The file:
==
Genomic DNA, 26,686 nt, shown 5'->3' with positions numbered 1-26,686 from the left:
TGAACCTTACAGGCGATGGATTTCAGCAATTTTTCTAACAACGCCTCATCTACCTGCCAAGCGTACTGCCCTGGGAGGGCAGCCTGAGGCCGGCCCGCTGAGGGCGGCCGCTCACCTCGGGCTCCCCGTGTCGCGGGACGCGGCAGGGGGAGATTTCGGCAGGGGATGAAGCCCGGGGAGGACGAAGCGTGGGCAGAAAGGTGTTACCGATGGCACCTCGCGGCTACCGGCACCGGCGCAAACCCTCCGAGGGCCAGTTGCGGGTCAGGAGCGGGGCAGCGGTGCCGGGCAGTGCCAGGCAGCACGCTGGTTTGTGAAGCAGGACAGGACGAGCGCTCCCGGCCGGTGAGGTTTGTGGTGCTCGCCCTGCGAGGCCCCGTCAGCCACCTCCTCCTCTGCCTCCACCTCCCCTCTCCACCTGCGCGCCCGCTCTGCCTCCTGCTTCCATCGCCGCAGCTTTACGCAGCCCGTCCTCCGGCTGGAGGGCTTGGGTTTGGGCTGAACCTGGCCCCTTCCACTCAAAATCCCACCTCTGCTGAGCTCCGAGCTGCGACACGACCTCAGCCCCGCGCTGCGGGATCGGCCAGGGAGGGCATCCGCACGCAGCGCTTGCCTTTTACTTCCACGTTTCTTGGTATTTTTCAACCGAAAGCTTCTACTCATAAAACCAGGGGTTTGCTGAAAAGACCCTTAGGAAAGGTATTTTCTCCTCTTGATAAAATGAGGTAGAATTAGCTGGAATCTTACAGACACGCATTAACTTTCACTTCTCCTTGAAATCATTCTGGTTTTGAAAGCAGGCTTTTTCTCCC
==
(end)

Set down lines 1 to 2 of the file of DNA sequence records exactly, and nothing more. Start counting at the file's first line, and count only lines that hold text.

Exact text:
Genomic DNA, 26,686 nt, shown 5'->3' with positions numbered 1-26,686 from the left:
TGAACCTTACAGGCGATGGATTTCAGCAATTTTTCTAACAACGCCTCATCTACCTGCCAAGCGTACTGCCCTGGGAGGGCAGCCTGAGGCCGGCCCGCTGAGGGCGGCCGCTCACCTCGGGCTCCCCGTGTCGCGGGACGCGGCAGGGGGAGATTTCGGCAGGGGATGAAGCCCGGGGAGGACGAAGCGTGGGCAGAAAGGTGTTACCGATGGCACCTCGCGGCTACCGGCACCGGCGCAAACCCTCCGAGGGCCAGTTGCGGGTCAGGAGCGGGGCAGCGGTGCCGGGCAGTGCCAGGCAGCACGCTGGTTTGTGAAGCAGGACAGGACGAGCGCTCCCGGCCGGTGAGGTTTGTGGTGCTCGCCCTGCGAGGCCCCGTCAGCCACCTCCTCCTCTGCCTCCACCTCCCCTCTCCACCTGCGCGCCCGCTCTGCCTCCTGCTTCCATCGCCGCAGCTTTACGCAGCCCGTCCTCCGGCTGGAGGGCTTGGGTTTGGGCTGAACCTGGCCCCTTCCACTCAAAATCCCACCTCTGCTGAGCTCCGAGCTGCGACACGACCTCAGCCCCGCGCTGCGGGATCGGCCAGGGAGGGCATCCGCACGCAGCGCTTGCCTTTTACTTCCACGTTTCTTGGTATTTTTCAACCGAAAGCTTCTACTCATAAAACCAGGGGTTTGCTGAAAAGACCCTTAGGAAAGGTATTTTCTCCTCTTGATAAAATGAGGTAGAATTAGCTGGAATCTTACAGACACGCATTAACTTTCACTTCTCCTTGAAATCATTCTGGTTTTGAAAGCAGGCTTTTTCTCCC